We are born into this world profoundly alone, our strange, unbounded minds trapped in our ordinary, earthwormy bodies—the condition that led Nietzche to refer to us, wonderingly, as “hybrids of plants and of ghosts.” We spend our lives trying to overcome this fundamental separation, but we can never entirely surmount it. Try as we might, we can’t gain direct access to other people’s inner worlds—to their thoughts and feelings, their private histories, their secret desires, their deepest beliefs. Nor can we grant them direct access to our own. [Schulz, 2010, p 252]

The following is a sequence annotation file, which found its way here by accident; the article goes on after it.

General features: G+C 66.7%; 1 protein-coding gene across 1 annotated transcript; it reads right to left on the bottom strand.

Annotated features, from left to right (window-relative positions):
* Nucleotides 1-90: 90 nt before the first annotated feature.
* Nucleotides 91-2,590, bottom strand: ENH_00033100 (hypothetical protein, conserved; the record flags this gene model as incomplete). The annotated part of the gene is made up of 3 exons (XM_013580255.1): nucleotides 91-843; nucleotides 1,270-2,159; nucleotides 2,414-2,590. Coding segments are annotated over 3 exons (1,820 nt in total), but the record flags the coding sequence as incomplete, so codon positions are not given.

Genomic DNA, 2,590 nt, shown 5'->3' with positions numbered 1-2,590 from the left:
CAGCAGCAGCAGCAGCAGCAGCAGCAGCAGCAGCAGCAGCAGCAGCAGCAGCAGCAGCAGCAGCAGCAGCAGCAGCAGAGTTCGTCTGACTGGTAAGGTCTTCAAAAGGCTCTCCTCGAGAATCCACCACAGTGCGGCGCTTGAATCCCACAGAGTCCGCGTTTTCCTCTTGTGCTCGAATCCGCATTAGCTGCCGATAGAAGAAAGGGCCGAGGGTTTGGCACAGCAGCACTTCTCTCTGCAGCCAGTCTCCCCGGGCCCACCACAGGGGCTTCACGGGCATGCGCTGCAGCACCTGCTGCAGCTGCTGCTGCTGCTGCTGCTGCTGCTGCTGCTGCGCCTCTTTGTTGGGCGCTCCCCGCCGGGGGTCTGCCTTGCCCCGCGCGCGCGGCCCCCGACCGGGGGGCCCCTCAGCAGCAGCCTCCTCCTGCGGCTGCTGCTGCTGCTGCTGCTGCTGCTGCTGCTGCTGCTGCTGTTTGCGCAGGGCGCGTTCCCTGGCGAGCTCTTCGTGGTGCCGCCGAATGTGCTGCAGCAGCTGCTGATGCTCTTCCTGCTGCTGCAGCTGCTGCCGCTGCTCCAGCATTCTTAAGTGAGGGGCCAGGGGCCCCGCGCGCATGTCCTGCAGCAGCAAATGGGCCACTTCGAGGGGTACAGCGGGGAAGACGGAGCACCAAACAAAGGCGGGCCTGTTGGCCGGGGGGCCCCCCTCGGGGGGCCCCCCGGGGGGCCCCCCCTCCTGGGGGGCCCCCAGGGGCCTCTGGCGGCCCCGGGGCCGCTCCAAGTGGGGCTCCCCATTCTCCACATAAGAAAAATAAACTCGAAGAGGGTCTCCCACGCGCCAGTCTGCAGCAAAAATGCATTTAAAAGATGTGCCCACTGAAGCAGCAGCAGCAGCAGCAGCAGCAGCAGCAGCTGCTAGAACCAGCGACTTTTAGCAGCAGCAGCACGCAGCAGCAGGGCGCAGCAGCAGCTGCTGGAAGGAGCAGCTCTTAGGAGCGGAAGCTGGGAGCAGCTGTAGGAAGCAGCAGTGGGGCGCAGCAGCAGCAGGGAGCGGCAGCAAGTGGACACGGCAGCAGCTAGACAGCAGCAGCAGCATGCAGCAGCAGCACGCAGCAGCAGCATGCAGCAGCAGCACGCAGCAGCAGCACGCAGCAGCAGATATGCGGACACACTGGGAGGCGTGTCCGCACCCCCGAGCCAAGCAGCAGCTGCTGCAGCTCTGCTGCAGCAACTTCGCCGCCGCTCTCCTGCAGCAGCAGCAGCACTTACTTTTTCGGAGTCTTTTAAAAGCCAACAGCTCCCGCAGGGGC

The feeling of separateness from other people, so eloquently expressed by Kathryn Schulz in her book, Being Wrong, is rooted in a theory which almost all of us learn at our mother’s knee between the ages of three and six—the theory of other minds.
Human beings are self-conscious creatures. Your brain supports a model of the world, part of which is a model of yourself. When you were around four, your self-model became sophisticated enough to support a secondary, higher-level model—a model of your model of the world, and within that, a model of your model of yourself. You began to draw the subjective-objective distinction. Or to put it more simply, as Kathryn Schulz has, you realized you could be wrong about things. Reality was not always the way you perceived and believed it to be. (more…)